Really, What Do We Have To Be So Stinkin’ Proud Of?


…What do you have that you did not receive? If then you received it, why do you boast as if you did not receive it? ?1 Corinthians 4:7

It seems like the Corinthians forgot a very important principle:?If we have something, it means someone gave it to us.

If there’s food on your table, it didn’t just magically appear there, it’s because Jesus gave it to you. ?”No you see, Mark, I bought that food with my hard earned money I get paid by going to my job every day.”

But who put you in a nation where you could get that job? And who gave you the talent to do that job? ?Who put you in a country where you could be educated for that job? ?Keep tracing it back. Ultimately you’ll see that your talents, your job, your money, and yes, the very food on your table is a gift from God.

If you’re saved, it’s because God chose you before the foundation of the earth, then Jesus purchased your salvation with his blood. Then he sent someone to you to share the gospel with you. Then he opened your ears and heart and granted you faith and repentance.

We don’t want to make the same mistake the Corinthians made and forget where our gifts come from. So let’s remember if we have:

  • Spiritual gifts
  • Natural abilities
  • Success
  • Health
  • Strength
  • Intelligence
  • A good church
  • Spiritual knowledge
  • Friends
  • A loving spouse
  • Children
  • A sense of humor
  • Wealth
  • A home or apartment
  • You get the idea…..

We’ve received them. ?They didn’t originate with us. ?Therefore we have no reason to be proud of our gifts. But we have every reason to glorify God. ?So what spiritual gifts do you have? ?Thank God for them today.

Not to us, O LORD, not to us, but to your name give glory, for the sake of your steadfast love and your faithfulness! ?Psalm 115:1


  • photini says:

    John Climacus in the chapter On Pride (step 23) in The Ladder of Divine Ascent says:

    …."it is sheer lunacy to imagine that one has deserved the gifts of God. You may be proud only of the achievements you had before the time of your birth. But anything after that, indeed the birth itself, is a gift from God. You may claim only the virtues in you that are there independently of your mind, for you mind was bestowed on you by God. And you may claim only those victories you achieved independently of the body, for the body is not yours but a work of God."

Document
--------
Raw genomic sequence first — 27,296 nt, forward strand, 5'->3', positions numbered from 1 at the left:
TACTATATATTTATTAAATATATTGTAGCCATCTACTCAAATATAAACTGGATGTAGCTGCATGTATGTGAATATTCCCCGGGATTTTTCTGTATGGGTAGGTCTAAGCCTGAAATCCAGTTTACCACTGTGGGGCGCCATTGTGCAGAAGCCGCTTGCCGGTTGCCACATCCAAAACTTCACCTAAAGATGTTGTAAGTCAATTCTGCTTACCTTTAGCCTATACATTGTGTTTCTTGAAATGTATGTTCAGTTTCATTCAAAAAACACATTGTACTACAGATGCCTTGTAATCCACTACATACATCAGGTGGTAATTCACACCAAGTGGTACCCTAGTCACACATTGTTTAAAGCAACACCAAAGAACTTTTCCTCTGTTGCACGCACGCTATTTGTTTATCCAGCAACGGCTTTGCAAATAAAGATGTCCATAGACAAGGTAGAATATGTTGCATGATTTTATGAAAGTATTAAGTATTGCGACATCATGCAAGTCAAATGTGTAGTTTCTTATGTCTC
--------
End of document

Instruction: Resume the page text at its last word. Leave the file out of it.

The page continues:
He begins the chapter with
    "Pride is a denial of God, an invention of the devil, contempt for men. It is the mother of condemnation, the offspring of praise, a sign of hardness. It is a flight from God's help, the harbinger of madness, the author of downfall. It is the … source of anger, the gateway of hypocracy. …the source if hardheartedness … the denial of compassion … a cruel judge …. The foe of God. The root of blasphemy.

    …This passion often draws strength initially fomr the gicing of thanks, and at first it doesn not shamelessly urge us to renounce God. I have seen people who speak aloud their thanks to God but who in their hearts are glorifying themselves, something demonstrated by that Pharisee with his "O God, I thank you" (Luke 18:11)

    This is a great book and I highly recommend it! It is long and sometimes hard to read since it was written for monastics in the 6-7th century. A group of us have been meeting weekly to read part and discuss it for over a year. There are 30 steps on the ladder, but some steps are many pages long and we need to take it in small bits to comprehend what John is saying. We are on Step 26 and hope to finish the book in 2013!

    You can find it here:

    A simpler, shorter book for laypeople is Ascending the Heights by Fr. John Mack. Sadly, it is no longer in print, but you can find it (for a price) at places like amazon, alibris, and abebooks.

  • Elaine says:

    Thanks, Mark! I appreciate the encouragement and the reminder.